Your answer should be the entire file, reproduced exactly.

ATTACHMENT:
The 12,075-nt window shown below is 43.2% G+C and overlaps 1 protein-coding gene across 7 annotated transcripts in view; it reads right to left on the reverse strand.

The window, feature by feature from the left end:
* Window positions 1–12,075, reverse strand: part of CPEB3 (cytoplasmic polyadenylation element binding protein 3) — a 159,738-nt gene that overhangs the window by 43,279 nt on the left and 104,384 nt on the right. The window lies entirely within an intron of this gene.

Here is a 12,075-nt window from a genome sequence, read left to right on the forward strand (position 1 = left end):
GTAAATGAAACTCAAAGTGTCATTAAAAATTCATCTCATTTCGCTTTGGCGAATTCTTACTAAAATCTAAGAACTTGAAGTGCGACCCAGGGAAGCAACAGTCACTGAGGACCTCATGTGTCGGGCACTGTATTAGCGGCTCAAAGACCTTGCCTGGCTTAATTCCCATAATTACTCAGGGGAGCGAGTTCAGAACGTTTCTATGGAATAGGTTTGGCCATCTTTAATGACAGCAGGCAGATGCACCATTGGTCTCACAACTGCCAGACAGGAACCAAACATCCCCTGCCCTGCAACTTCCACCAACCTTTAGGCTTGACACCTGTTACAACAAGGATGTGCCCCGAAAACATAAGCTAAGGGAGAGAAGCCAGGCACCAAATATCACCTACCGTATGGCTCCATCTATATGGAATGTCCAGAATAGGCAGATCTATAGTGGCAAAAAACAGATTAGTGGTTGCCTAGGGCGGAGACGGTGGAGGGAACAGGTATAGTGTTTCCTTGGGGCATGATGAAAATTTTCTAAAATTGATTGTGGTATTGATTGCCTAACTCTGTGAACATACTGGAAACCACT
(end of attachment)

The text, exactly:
The 12,075-nt window shown below is 43.2% G+C and overlaps 1 protein-coding gene across 7 annotated transcripts in view; it reads right to left on the reverse strand.

The window, feature by feature from the left end:
* Window positions 1–12,075, reverse strand: part of CPEB3 (cytoplasmic polyadenylation element binding protein 3) — a 159,738-nt gene that overhangs the window by 43,279 nt on the left and 104,384 nt on the right. The window lies entirely within an intron of this gene.

Here is a 12,075-nt window from a genome sequence, read left to right on the forward strand (position 1 = left end):
GTAAATGAAACTCAAAGTGTCATTAAAAATTCATCTCATTTCGCTTTGGCGAATTCTTACTAAAATCTAAGAACTTGAAGTGCGACCCAGGGAAGCAACAGTCACTGAGGACCTCATGTGTCGGGCACTGTATTAGCGGCTCAAAGACCTTGCCTGGCTTAATTCCCATAATTACTCAGGGGAGCGAGTTCAGAACGTTTCTATGGAATAGGTTTGGCCATCTTTAATGACAGCAGGCAGATGCACCATTGGTCTCACAACTGCCAGACAGGAACCAAACATCCCCTGCCCTGCAACTTCCACCAACCTTTAGGCTTGACACCTGTTACAACAAGGATGTGCCCCGAAAACATAAGCTAAGGGAGAGAAGCCAGGCACCAAATATCACCTACCGTATGGCTCCATCTATATGGAATGTCCAGAATAGGCAGATCTATAGTGGCAAAAAACAGATTAGTGGTTGCCTAGGGCGGAGACGGTGGAGGGAACAGGTATAGTGTTTCCTTGGGGCATGATGAAAATTTTCTAAAATTGATTGTGGTATTGATTGCCTAACTCTGTGAACATACTGGAAACCACT